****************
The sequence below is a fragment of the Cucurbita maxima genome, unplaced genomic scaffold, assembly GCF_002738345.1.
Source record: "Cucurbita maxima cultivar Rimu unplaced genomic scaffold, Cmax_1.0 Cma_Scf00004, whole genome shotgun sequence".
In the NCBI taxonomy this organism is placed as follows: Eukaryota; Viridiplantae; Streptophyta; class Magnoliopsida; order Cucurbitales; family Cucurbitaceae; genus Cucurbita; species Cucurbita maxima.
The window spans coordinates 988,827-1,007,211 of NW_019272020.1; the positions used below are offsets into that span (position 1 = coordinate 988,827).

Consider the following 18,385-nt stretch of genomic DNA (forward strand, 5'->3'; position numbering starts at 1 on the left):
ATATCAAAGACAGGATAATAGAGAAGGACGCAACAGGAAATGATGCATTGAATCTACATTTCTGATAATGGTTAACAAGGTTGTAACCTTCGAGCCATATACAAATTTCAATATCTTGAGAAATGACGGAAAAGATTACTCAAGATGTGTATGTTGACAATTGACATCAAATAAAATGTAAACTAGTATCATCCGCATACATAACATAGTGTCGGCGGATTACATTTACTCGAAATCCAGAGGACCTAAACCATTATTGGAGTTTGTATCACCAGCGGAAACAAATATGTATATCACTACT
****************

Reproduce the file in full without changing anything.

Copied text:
The sequence below is a fragment of the Cucurbita maxima genome, unplaced genomic scaffold, assembly GCF_002738345.1.
Source record: "Cucurbita maxima cultivar Rimu unplaced genomic scaffold, Cmax_1.0 Cma_Scf00004, whole genome shotgun sequence".
In the NCBI taxonomy this organism is placed as follows: Eukaryota; Viridiplantae; Streptophyta; class Magnoliopsida; order Cucurbitales; family Cucurbitaceae; genus Cucurbita; species Cucurbita maxima.
The window spans coordinates 988,827-1,007,211 of NW_019272020.1; the positions used below are offsets into that span (position 1 = coordinate 988,827).

Consider the following 18,385-nt stretch of genomic DNA (forward strand, 5'->3'; position numbering starts at 1 on the left):
ATATCAAAGACAGGATAATAGAGAAGGACGCAACAGGAAATGATGCATTGAATCTACATTTCTGATAATGGTTAACAAGGTTGTAACCTTCGAGCCATATACAAATTTCAATATCTTGAGAAATGACGGAAAAGATTACTCAAGATGTGTATGTTGACAATTGACATCAAATAAAATGTAAACTAGTATCATCCGCATACATAACATAGTGTCGGCGGATTACATTTACTCGAAATCCAGAGGACCTAAACCATTATTGGAGTTTGTATCACCAGCGGAAACAAATATGTATATCACTACT